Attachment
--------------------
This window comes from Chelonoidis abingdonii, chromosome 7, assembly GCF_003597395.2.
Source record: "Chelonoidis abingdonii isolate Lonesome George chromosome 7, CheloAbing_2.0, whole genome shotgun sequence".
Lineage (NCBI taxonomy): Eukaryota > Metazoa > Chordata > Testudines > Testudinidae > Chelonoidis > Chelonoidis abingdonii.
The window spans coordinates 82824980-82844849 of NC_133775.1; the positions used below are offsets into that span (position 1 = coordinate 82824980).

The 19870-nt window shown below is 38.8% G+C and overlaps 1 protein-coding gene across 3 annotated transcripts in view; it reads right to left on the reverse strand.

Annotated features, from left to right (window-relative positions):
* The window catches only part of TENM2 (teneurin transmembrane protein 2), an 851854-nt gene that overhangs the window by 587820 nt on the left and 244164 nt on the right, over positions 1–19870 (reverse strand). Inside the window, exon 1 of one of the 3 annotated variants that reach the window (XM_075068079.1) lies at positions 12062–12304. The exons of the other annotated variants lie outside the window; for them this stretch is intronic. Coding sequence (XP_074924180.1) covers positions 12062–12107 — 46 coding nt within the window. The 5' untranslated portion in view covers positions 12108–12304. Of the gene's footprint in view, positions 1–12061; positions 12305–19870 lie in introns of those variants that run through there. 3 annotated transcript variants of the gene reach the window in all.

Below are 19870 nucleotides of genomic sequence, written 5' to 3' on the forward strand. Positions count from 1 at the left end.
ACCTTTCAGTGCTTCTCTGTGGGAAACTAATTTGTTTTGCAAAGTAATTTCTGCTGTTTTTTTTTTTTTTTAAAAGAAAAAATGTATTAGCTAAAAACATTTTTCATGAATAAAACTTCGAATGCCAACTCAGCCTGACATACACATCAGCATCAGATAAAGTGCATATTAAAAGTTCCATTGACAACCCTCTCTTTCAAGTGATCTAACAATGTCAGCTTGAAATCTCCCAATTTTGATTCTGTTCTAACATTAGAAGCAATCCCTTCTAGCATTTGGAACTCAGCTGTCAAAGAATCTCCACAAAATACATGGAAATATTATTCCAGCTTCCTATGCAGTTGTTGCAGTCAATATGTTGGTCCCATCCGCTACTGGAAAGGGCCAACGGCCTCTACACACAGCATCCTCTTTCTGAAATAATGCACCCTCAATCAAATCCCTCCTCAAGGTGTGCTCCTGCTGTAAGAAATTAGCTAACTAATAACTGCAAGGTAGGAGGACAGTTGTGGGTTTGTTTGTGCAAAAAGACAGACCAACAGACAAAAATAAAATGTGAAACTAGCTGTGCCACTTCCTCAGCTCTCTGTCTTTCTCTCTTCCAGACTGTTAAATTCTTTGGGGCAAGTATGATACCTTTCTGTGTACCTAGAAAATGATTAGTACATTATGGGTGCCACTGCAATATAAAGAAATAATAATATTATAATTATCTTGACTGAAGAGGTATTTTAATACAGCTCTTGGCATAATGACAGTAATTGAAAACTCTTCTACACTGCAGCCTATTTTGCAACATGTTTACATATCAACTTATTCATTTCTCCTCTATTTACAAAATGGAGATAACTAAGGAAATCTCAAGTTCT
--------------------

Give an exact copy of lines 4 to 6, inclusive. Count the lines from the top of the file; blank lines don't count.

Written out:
The window spans coordinates 82824980-82844849 of NC_133775.1; the positions used below are offsets into that span (position 1 = coordinate 82824980).

The 19870-nt window shown below is 38.8% G+C and overlaps 1 protein-coding gene across 3 annotated transcripts in view; it reads right to left on the reverse strand.

Annotated features, from left to right (window-relative positions):